Berlin Cuts Spending By 12%

BERLIN – Despite an
overall decline in revenue, driven largely by a continued drop in the town’s
assessable real estate base, Berlin officials this week introduced a budget for
fiscal year 2011 that includes no tax rate increase for local residents.

The Berlin Mayor and
Council on Monday formally introduced the proposed fiscal year 2011 budget,
which comes in at about $12.4 million. The proposed budget declined from the
current year by around $1.4 million, or about 12.4 percent less than the
current year spending plan.

Nonetheless, town
officials said on Monday the decline in revenue has not prompted a decision to
increase the current property tax rate, set at 73 cents per $100 of assessed
value. If Berlin maintains the current property tax rate, the estimated real
property assessable base will decline from a little over $412 million to just
over $376 million, or just about 9 percent. However, there is no political will
to increase the tax rate to match the current revenue levels, commonly known as
the constant yield rate.

The constant yield is
the tax rate needed to match the prior year’s revenues and local governments
are legally allowed to increase property tax rates to meet the revenue levels
of the prior year. In Berlin’s case this year, the property tax rate would have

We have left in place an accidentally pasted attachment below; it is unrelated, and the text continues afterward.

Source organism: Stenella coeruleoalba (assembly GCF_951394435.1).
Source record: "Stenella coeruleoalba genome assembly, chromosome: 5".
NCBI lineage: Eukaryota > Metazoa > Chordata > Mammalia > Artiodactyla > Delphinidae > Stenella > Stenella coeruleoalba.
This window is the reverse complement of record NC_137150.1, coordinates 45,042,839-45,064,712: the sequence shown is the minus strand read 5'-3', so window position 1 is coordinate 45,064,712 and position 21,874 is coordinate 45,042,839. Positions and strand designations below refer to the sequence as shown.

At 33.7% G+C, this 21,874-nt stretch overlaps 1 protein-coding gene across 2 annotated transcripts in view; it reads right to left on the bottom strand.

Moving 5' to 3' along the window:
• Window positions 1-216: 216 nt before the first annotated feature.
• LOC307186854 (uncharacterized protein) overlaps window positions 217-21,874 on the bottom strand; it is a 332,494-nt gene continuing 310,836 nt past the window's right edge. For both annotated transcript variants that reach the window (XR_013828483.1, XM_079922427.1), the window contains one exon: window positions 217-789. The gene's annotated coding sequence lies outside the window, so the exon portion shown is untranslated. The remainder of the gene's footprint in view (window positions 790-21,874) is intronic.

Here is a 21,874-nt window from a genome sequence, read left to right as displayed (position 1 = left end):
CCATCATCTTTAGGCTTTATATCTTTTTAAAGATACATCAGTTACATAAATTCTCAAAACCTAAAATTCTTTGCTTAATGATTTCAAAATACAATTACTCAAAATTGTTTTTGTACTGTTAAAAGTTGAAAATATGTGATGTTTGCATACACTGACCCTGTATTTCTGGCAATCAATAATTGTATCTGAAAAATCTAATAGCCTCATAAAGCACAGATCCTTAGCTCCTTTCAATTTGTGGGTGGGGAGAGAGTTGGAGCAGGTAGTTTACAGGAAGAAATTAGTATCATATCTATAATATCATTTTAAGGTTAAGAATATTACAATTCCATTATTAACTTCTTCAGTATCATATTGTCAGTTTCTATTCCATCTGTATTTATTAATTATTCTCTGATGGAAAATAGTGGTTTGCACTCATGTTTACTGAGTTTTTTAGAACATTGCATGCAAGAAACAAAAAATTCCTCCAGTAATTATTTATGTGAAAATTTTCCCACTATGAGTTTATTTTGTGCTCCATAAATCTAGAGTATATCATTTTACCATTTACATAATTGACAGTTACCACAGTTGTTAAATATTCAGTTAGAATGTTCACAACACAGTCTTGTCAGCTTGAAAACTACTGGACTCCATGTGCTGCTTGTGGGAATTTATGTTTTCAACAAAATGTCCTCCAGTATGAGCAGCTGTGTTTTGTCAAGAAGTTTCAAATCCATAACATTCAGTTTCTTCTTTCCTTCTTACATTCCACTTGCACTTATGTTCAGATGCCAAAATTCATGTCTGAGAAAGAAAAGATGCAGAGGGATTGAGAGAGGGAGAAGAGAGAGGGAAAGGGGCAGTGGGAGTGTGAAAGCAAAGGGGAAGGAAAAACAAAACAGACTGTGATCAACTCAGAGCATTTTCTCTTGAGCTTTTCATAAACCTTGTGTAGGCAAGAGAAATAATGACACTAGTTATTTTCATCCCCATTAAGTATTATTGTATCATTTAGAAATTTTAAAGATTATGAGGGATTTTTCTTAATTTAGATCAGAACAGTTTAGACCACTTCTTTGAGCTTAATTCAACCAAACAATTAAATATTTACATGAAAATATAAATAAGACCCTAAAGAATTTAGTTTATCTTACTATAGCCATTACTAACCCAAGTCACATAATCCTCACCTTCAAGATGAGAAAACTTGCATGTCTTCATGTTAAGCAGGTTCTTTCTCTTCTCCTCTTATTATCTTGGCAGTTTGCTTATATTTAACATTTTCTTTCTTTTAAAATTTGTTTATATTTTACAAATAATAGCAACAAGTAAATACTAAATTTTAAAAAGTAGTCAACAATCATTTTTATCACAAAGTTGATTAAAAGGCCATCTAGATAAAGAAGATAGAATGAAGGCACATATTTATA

to be increased to 80 cents per $100 of assessed value to match the $412
million collected in property taxes in the current year.

However, given the
current economic climate, and the fact it’s an election year, Berlin’s elected
officials on Monday announced the property tax rate will remain the same,
although it was not formally voted on and won’t be until after a public hearing
on the budget and the constant yield rate later this month.

Instead the town has
found other ways to make up the estimated $265,164 decline in property tax
revenue caused by maintaining the current tax rate.

“Basically, the budget
is about 12-percent less than it was in the current year,” said Mayor Gee
Williams. “We’ve found other ways of making up the difference without raising
the property tax rate. For example, there will be no raises for town employees,
and we aren’t filling several existing vacancies.”

A public hearing on the
budget and the constant yield rate will be held at the next meeting on May 24,
and the budget is expected to voted on at the June 14 meeting. Williams said
there was ample time available for the public to weigh in on the proposed
spending plan.

“Anybody interested in
this budget should pick up a copy and read it over,” he said. “We certainly
welcome any public comments …”

 

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